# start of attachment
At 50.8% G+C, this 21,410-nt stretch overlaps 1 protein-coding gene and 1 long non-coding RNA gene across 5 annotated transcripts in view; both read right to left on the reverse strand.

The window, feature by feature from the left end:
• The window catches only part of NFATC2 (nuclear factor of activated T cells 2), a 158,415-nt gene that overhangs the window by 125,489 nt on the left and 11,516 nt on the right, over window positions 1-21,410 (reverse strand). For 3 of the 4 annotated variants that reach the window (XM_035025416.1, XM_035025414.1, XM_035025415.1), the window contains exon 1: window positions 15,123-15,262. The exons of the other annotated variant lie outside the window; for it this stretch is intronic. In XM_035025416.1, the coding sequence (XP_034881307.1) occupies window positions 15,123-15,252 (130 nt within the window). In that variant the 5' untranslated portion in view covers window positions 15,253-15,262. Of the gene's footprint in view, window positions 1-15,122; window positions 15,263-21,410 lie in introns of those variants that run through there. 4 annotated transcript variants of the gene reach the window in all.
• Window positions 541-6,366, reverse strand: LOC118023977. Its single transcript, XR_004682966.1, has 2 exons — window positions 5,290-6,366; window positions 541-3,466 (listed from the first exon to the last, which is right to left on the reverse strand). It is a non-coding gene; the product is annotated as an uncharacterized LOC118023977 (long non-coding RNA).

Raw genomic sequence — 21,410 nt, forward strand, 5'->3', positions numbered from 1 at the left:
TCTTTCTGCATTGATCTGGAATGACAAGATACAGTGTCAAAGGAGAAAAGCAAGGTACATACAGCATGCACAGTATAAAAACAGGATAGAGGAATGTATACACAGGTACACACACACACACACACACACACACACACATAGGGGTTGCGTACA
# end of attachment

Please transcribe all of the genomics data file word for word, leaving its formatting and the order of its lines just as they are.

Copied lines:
At 50.8% G+C, this 21,410-nt stretch overlaps 1 protein-coding gene and 1 long non-coding RNA gene across 5 annotated transcripts in view; both read right to left on the reverse strand.

The window, feature by feature from the left end:
• The window catches only part of NFATC2 (nuclear factor of activated T cells 2), a 158,415-nt gene that overhangs the window by 125,489 nt on the left and 11,516 nt on the right, over window positions 1-21,410 (reverse strand). For 3 of the 4 annotated variants that reach the window (XM_035025416.1, XM_035025414.1, XM_035025415.1), the window contains exon 1: window positions 15,123-15,262. The exons of the other annotated variant lie outside the window; for it this stretch is intronic. In XM_035025416.1, the coding sequence (XP_034881307.1) occupies window positions 15,123-15,252 (130 nt within the window). In that variant the 5' untranslated portion in view covers window positions 15,253-15,262. Of the gene's footprint in view, window positions 1-15,122; window positions 15,263-21,410 lie in introns of those variants that run through there. 4 annotated transcript variants of the gene reach the window in all.
• Window positions 541-6,366, reverse strand: LOC118023977. Its single transcript, XR_004682966.1, has 2 exons — window positions 5,290-6,366; window positions 541-3,466 (listed from the first exon to the last, which is right to left on the reverse strand). It is a non-coding gene; the product is annotated as an uncharacterized LOC118023977 (long non-coding RNA).

Raw genomic sequence — 21,410 nt, forward strand, 5'->3', positions numbered from 1 at the left:
TCTTTCTGCATTGATCTGGAATGACAAGATACAGTGTCAAAGGAGAAAAGCAAGGTACATACAGCATGCACAGTATAAAAACAGGATAGAGGAATGTATACACAGGTACACACACACACACACACACACACACACACATAGGGGTTGCGTACA